Fourth-year Phoenix medical students celebrate match into programs at Banner Health, Mayo Clinic, Maricopa Medical Center, St. Joseph’s Hospital, Stanford University, Yale-New Haven Hospital and Johns Hopkins Hospital and others.
All 80 University of Arizona College of Medicine – Phoenix fourth-year students were lucky on St. Patrick’s Day – whether Irish or not – as each matched successfully into residency programs where they will spend their next few years as physicians-in-training.
Balloons dropped and confetti fluttered to the ground at the downtown Phoenix Biomedical Campus exactly at 9 a.m. Friday, as medical students ripped open their envelopes along with more than 17,000 students from allopathic medical schools throughout the country.
Tijana Nikolich-Zugich described the experience as the best day of her life.
She matched into Johns Hopkins Hospital for Internal Medicine. “I’ve been to all three Match Days as a medical student and I’ve always shared the excitement, but I didn’t realize what it really was like until I was opening my own envelope,” she said.
Nikolich-Zugich completed a BS in Physiology and a BA in Gender and Women’s Studies at the University of Arizona in Tucson before moving to Phoenix for medical school. She said Hopkins was “1,000 percent my first choice.” She did a Pulmonary rotation at the Baltimore hospital in June and “fell in love with the culture.”
Surrounded by her family’s cheers and happy tears, Tabarik Al-Abbadi’s letter read “Maricopa Medical Center,” her first choice for training in Internal Medicine and Radiology.
“I keep re-reading my Match Day letter to make sure it’s real,” said Al-Abbadi. “I really wanted to be at Maricopa because of the amazing culture and environment, but I thought it was maybe too far-fetched of a dream.”
The local match means she will be near her family.
“I get to do what I love and follow my dreams with the very people who helped me get to where I’m at today,” Al-Abbadi said. “I’m so blessed and grateful.”
Nine other UA College of Medicine – Phoenix students matched with Maricopa, and another 10 will spend their residencies at UA College of Medicine – Phoenix located at Banner – University Medical Center Phoenix. A little more than one-third of the class of 80 will remain in Arizona for training. Thirty-four percent of the students want to become primary care physicians, the greatest need in Arizona. The UA College of Medicine – Phoenix is the only allopathic medical school based in the Phoenix metro area, and was created 10 years ago to address the growing need for more primary care physicians.
Fifty-one students will train outside of Arizona, including distinguished programs at Stanford University, Duke University Medical Center, Yale-New Haven Hospital, Emory University School of Medicine, Baylor, Cedars-Sinai Medical Center and UCLA Medical Center.
Susan Kaib, MD, associate dean of student affairs, congratulated the students and families who successfully matched.
“They have persevered through intensive studies, long clinical hours, rigorous skills training and numerous interviews with the purpose of finding and matching into their perfect residency program,” she said. “The Class of 2017 is everything we could have hoped for in a class. They are kind, compassionate, genuine and overall are amazing individuals. They will make excellent future physicians.”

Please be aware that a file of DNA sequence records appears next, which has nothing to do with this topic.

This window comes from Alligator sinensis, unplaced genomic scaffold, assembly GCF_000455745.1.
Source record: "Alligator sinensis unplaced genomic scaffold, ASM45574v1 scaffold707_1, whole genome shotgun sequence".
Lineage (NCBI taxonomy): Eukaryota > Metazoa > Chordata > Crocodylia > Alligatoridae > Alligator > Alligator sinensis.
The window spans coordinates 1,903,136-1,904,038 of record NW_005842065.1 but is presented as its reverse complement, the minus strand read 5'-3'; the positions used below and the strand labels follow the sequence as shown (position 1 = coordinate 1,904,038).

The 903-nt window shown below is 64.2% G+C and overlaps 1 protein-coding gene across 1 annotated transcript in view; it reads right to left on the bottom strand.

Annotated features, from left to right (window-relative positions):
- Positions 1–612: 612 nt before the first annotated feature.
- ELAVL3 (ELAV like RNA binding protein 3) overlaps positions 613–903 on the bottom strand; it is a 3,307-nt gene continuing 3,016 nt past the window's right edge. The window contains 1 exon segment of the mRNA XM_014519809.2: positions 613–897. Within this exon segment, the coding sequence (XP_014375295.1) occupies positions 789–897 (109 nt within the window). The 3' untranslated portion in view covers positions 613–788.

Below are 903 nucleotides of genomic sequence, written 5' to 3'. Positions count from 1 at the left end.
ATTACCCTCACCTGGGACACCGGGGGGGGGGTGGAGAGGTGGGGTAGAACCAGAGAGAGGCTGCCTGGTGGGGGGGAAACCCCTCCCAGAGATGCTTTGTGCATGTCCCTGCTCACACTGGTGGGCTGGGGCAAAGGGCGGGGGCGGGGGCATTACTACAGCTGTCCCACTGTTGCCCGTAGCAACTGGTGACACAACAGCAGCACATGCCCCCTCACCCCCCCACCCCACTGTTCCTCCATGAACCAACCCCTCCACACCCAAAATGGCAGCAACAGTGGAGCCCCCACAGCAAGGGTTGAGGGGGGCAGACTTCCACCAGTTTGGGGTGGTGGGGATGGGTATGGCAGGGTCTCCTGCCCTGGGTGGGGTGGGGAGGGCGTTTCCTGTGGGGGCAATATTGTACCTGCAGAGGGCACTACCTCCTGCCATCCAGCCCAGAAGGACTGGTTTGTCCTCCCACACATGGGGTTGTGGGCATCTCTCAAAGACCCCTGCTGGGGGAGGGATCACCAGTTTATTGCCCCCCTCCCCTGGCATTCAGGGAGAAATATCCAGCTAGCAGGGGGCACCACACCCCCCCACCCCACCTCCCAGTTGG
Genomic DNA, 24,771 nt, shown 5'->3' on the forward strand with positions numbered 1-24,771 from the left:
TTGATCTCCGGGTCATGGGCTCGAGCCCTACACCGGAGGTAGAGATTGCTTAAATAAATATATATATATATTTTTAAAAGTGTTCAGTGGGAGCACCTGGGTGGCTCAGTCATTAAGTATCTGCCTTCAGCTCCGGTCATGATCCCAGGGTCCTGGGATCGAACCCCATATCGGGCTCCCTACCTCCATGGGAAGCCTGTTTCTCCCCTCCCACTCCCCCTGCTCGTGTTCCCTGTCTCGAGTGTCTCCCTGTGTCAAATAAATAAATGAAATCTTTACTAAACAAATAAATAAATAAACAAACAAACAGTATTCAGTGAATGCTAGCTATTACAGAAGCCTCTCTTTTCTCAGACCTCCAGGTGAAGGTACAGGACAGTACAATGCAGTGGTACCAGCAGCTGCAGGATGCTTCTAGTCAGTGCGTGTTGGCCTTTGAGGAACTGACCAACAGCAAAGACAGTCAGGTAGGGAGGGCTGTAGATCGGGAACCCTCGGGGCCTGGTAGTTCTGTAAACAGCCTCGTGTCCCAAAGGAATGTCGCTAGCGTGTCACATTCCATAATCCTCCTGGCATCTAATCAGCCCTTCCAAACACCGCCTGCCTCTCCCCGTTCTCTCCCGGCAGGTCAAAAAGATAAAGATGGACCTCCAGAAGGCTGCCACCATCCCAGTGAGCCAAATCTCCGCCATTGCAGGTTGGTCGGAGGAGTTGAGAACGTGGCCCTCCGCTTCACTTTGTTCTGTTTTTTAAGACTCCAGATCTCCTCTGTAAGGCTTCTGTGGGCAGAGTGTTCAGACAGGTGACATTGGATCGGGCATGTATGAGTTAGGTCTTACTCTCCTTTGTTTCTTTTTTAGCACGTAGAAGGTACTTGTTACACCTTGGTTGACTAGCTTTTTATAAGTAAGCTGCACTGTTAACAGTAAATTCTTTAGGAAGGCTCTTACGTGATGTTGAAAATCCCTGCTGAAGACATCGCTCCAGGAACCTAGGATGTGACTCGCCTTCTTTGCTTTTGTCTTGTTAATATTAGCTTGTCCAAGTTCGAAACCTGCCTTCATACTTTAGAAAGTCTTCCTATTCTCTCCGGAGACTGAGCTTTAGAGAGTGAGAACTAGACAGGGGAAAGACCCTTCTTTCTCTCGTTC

Dressed in his U.S. Air Force uniform, 2nd Lt. Kole Spaulding said he found out in December where he would continue training to become an Emergency Department physician.
He decided to attend Match Day with his class, he said, because “it didn’t feel right to celebrate without everyone else.”
Spaulding, who grew up in Mountain Home, Idaho, and comes from a military family, will spend three years at the San Antonio Military Medical Center in San Antonio, Texas, before moving on to active duty for four additional years.
Casey Rosser and Sarah Monks, who participated in the couples match program, will be going to the University of North Carolina Hospitals Program, Rosser in Obstetrics and Gynecology, and Monks in Emergency Medicine.
“I don’t even really know how to describe this day, it’s just all you’ve worked for through medical school,” Monks said. “In one moment, it happens.”
The couple was surrounded by their family and friends who cheered them on as they found out the exciting news. They were going out to brunch to celebrate with their classmates and friends.
“I guess it’s time to look for flights to North Carolina!” Rosser said.
During the first half of their fourth year, medical students apply for positions at residency programs, then interview with program directors, faculty and residents.
In February, students submit their list of choices in order of preference – at the same time residency program directors submit their rank-ordered lists of preferred candidates – to the National Residency Matching Program headquarters in Washington, D.C. A computer matches each student to the residency program that is highest on the student’s list and that has offered a position to the applicant.
Residency programs vary in length from three years for general medicine/family practice specialties to seven years for the most specialized surgeons.
The UA College of Medicine – Phoenix admits 80 students per class and has graduated 273 MDs. Last year, it received more than 4,700 applications.